a low-GI diet
• Eat lots of vegetables
and choose whole
grains (brown bread,
pasta and rice)
instead of refined and
• Stock your cupboard
with low-GI items such
as beans, nuts, seeds
and low-GI cereals and
• To satisfy a sweet
craving, eat fresh fruit
(berries, apples, pears)
or dark chocolate.
• Add cinnamon to cereals
and breakfast shakes,
as it has been shown to
help improve the action of
insulin to promote better
blood sugar control.
JUPI TER IMAGES
• Always include a lean
protein and a healthy fat
in every meal, because
that helps lower the
• For optimal energy and
blood sugar control, eat
small, frequent meals
throughout the day.
• Enjoy a wide variety of
different foods, but be
aware of portion size.
Overeating and consuming more than your
body needs can lead to
• Alcohol is loaded with
empty calories, so limit
your intake to no more
than two glasses per day
(red wine is best because
of the antioxidants).
• Exercise is absolutely
critical for weight loss
and optimum health. Aim
for 30 minutes to one hour
activity each day.
• The right supplement can
help control blood sugar,
prevent fat storage, boost
metabolism and curb
your appetite. One easily
accessible supplement is
green tea, which offers a
number of health benefits,
such as lowering cholesterol and blood pressure,
protecting against certain
cancers, blocking bacteria
and viruses, improving
digestion and helping to
support weight loss.—ST
By Sherry Torkos
PEOPLE WHO SPEND the winter
hibernating and eating comfort foods are
faced with the sometimes uncomfortable prospect
of donning their shorts and bathing suits when
spring and summer arrive. Luckily, there is a new
weapon in the battle of the bulge; it’s called the glycemic index (GI).
Following a low-GI diet is a healthy way of eating that can support weight loss, increase energy and
vitality, and, in the long term, reduce the risk of diabetes and other chronic health problems. While it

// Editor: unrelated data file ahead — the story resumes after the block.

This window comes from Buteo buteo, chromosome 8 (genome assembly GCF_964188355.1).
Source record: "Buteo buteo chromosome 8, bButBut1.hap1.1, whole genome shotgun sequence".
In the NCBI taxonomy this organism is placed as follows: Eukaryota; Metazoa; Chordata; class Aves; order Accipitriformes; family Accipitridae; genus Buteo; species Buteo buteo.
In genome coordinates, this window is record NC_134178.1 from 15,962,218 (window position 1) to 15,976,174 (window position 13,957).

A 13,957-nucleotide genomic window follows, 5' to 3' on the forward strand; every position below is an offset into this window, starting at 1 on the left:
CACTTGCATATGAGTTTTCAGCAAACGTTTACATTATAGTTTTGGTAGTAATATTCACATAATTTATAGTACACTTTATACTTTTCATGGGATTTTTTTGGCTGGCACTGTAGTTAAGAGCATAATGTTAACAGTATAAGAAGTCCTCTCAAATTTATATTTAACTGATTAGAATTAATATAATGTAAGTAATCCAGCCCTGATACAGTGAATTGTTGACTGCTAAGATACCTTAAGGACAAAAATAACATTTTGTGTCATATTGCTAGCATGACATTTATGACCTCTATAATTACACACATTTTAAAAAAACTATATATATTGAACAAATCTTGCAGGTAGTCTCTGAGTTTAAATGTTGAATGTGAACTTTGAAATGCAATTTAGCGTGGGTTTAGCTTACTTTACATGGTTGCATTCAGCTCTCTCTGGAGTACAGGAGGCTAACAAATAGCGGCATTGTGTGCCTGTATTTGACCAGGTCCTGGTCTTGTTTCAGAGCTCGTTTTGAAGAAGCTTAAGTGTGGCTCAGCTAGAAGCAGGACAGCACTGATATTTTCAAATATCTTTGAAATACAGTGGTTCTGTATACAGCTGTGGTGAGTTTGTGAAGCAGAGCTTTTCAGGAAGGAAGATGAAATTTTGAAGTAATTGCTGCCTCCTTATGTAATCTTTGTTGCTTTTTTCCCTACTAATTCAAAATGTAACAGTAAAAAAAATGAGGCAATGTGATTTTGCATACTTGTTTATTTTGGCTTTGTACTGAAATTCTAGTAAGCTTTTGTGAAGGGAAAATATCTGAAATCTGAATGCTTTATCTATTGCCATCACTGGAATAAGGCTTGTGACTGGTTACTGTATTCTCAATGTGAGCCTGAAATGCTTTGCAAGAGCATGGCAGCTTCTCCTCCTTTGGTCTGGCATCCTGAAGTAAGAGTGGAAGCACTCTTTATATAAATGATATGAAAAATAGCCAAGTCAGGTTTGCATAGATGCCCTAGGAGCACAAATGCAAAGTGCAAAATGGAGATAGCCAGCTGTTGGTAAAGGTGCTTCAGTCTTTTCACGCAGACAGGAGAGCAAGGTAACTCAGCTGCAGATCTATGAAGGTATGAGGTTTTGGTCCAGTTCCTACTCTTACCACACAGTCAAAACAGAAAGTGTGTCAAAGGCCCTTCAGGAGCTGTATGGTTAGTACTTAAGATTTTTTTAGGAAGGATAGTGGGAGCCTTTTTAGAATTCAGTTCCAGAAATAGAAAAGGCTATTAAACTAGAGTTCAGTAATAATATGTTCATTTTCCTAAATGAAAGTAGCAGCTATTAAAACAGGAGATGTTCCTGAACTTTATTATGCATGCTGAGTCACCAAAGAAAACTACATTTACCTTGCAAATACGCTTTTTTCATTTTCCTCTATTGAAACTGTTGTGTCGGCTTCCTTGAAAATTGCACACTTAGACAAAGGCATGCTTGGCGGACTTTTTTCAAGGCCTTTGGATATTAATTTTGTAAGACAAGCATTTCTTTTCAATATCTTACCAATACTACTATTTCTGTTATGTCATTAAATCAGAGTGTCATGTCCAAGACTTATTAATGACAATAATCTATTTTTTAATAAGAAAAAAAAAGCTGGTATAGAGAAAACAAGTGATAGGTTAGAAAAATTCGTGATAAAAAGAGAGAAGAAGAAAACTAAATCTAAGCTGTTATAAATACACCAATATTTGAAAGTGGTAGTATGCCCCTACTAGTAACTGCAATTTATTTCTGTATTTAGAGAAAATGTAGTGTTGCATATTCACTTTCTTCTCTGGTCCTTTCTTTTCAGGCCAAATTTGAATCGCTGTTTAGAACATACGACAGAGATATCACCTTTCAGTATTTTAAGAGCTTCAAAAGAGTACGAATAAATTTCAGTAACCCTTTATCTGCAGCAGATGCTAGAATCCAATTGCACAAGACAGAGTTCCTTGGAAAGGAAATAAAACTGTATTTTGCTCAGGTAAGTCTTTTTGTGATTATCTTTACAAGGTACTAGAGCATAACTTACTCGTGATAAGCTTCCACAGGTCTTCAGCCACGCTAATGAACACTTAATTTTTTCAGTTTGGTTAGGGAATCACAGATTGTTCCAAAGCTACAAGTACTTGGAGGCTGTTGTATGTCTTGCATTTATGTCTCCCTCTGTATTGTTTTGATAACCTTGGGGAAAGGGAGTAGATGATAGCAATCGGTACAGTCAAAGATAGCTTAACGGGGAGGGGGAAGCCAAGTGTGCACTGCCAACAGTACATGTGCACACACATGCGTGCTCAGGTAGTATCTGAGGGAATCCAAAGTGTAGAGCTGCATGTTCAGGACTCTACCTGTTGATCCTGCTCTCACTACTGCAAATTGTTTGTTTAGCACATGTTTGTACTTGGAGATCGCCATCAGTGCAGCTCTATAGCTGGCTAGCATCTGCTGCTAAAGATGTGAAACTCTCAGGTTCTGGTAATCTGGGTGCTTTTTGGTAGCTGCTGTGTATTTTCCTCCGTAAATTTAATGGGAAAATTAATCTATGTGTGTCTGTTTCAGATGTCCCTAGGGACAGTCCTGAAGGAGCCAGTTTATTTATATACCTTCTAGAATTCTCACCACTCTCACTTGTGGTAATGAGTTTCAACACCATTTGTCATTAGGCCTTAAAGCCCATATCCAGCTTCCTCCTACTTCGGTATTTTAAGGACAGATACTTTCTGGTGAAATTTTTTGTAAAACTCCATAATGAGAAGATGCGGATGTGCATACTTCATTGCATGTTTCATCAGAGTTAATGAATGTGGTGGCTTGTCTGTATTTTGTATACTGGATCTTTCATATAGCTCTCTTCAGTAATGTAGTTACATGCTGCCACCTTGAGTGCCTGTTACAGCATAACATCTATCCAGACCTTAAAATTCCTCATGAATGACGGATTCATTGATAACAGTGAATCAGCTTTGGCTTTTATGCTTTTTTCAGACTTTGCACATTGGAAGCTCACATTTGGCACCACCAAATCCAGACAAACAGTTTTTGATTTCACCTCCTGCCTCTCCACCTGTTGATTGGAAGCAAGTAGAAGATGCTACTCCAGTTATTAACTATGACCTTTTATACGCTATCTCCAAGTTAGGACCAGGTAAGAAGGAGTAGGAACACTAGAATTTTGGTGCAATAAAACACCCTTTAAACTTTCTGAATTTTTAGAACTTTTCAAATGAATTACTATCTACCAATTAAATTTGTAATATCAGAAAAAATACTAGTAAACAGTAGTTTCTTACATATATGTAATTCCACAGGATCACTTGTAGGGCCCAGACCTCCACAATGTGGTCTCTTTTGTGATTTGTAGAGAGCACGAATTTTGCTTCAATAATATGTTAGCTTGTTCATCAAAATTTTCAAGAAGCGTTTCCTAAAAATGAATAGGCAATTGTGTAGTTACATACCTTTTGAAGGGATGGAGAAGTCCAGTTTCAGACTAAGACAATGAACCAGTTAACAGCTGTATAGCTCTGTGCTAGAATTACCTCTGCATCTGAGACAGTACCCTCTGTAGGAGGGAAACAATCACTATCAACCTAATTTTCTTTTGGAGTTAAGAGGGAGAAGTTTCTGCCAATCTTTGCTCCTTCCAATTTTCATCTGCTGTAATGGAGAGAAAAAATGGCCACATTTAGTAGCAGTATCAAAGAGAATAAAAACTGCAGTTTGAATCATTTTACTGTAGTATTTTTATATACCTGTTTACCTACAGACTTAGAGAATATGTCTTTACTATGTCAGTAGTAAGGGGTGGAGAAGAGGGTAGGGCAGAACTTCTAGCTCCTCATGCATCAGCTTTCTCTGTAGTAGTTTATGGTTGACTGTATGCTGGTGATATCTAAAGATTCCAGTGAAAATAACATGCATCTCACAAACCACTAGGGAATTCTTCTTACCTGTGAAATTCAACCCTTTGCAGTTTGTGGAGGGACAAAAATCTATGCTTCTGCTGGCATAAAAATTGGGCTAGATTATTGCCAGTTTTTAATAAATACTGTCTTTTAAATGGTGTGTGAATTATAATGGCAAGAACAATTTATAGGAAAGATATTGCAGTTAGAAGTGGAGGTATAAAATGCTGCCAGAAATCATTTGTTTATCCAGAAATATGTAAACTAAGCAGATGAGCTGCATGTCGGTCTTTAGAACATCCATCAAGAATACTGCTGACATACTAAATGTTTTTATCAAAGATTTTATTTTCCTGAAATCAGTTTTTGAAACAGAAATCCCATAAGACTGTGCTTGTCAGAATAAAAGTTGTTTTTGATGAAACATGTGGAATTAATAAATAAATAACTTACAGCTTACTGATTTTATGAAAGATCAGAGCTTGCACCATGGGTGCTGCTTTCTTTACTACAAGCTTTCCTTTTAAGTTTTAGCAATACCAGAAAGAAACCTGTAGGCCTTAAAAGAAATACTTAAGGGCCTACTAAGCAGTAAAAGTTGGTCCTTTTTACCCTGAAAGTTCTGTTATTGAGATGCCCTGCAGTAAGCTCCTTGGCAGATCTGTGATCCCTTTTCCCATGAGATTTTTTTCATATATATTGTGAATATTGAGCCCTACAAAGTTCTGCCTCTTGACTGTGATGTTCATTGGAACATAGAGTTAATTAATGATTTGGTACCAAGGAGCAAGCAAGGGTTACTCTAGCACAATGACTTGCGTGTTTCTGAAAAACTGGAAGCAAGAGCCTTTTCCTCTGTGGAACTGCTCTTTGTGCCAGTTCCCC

does not offer a quick weight-loss fix, a low-GI diet
can help you slim down and revitalize for summer.
Introduced in the 1980s by a Canadian
researcher, Dr. David Jenkins, the GI is a system of
ranking all forms of carbohydrates on a scale of
zero to 100 based on how they affect blood sugar
levels and consequently insulin levels.
Foods that are slowly broken down into sugar
during digestion and do not cause sudden blood
sugar spikes are ranked low on the GI and provide
sustained energy for the body. Examples of low-GI foods include green leafy vegetables, most
beans, apples, pears, berries, oat bran and pumpernickel bread, brown rice and pasta, plain yogurt
and dark chocolate.
Foods that are rapidly broken down into sugar,
causing sudden blood sugar spikes, are ranked high
on the GI and provide bursts of energy followed by
periods of fatigue. Examples of high-GI foods
include baked potatoes and French fries, white
rice, sugar-rich candy and soda pop, and products made with refined white flour products,
such as white bread, bagels and crackers,
and most pastries and doughnuts.
Eating high-GI meals causes blood sugar
to rise rapidly. When blood sugar and insulin
levels are high, the body stores more fat,
particularly around the belly. In
response to high blood sugar, the pancreas overproduces insulin, causing
blood sugar levels to drop low. When
blood sugar is low, you feel tired and
sleepy and have more cravings.
This vicious circle of unhealthy food cravings
and fat storage can be stopped with a low-GI diet.
The first step is to learn the difference between low-and high-GI foods. Visit www.glycemicindex.com for
a comprehensive list of foods and their GI rating. As
much as possible, choose low- or moderate-GI
foods and avoid high-GI foods.
A low-GI diet can be easily implemented (see
tips sidebar) without having to buy separate food or
cook separate meals; it poses no health risks, making
it a safe and smart choice for men and women, children and teenagers, pregnant women and nursing
moms, seniors and those with existing health concerns such as heart disease and diabetes.
Taking the time and effort to spring into shape
with the low-GI diet, combined with regular exercise
and smart supplementation, will yield a better outcome than the temporary results of a fad diet. C
Sherry Torkos, B.Sc.Phm., is a pharmacist, certified
fitness instructor and the author of nine books,
including The Glycemic Index Made Simple
(Wiley, 2007) and her latest book, The Canadian
Encyclopedia of Natural Medicine (Wiley, 2007),
available at Costco.